The circadian and non-circadian effects of vasoactive intestinal peptide (VIP) on energy use and immune function in C57B mice

Presenter: Xavier Jean

Research Category: Physical and LIfe Sciences
PI: Christopher Richardson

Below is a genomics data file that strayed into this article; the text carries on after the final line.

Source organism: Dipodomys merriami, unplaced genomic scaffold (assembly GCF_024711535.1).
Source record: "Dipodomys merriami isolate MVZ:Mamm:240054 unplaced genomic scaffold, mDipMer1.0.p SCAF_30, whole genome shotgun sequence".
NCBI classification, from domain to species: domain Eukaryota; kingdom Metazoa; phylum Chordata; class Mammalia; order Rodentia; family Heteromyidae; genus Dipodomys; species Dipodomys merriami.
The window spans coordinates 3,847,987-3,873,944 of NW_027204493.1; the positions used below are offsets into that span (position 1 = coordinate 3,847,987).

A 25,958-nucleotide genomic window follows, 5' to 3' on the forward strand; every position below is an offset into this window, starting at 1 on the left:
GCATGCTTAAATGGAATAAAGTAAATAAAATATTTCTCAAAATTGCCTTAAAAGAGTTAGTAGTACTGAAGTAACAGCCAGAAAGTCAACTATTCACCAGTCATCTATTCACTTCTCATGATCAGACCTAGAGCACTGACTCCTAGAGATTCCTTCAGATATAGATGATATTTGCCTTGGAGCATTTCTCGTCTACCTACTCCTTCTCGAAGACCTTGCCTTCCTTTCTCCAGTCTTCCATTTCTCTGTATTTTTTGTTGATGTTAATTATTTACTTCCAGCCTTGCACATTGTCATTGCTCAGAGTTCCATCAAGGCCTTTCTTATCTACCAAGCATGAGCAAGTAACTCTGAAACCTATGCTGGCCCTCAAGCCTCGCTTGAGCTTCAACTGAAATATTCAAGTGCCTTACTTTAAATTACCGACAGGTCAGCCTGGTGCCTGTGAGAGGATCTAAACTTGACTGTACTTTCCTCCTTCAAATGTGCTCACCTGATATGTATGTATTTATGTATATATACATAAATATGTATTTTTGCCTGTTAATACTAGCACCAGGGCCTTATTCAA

A circadian rhythm is a biological process that has an endogenous rhythm, normally entrained to the 24-hour light dark cycle. Vasoactive intestinal peptide (VIP) has both circadian and non-circadian physiological effects. Using two strains of C57B mice (Mus musculus): a transgenic mutant with nonfunctioning VIP, and wildtype strain, we examined the effects of VIP on immune function and energy expenditure. We examined two important measures of energy expenditure: basal metabolic rate (BMR) and daily food intake (FI) and two important measures of immune function: white blood cell (WBC) count and bacterial killing assay in VIP -/- mice, at two different circadian conditions (entrained and free-running) as compared to wildtype controls. Entrained VIP -/- mice had a significantly higher BMR than wildtype mice. The BMR of entrained VIP -/- mice significantly decreased after experiencing the free-running condition. However, after experiencing the free-running condition, VIP -/- mice still had a significantly higher BMR than the wildtype mice. FI differed between the wildtype and entrained VIP-/- mice.  However, after experiencing the free-running condition, the difference became more complex. VIP -/- mice had significantly lower total WBC counts as compared to the wildtypes, regardless of circadian condition.  Lymphocyte and neutrophil counts did not differ between the entrained VIP -/- and wildtype mice. However, after free-running, VIP-/- mice had higher neutrophil counts and lower lymphocyte counts than the WT mice. VIP KO mice may be experiencing a more disruptive circadian condition when free-running than when entrained, which could be contributing to the reduction in metabolism.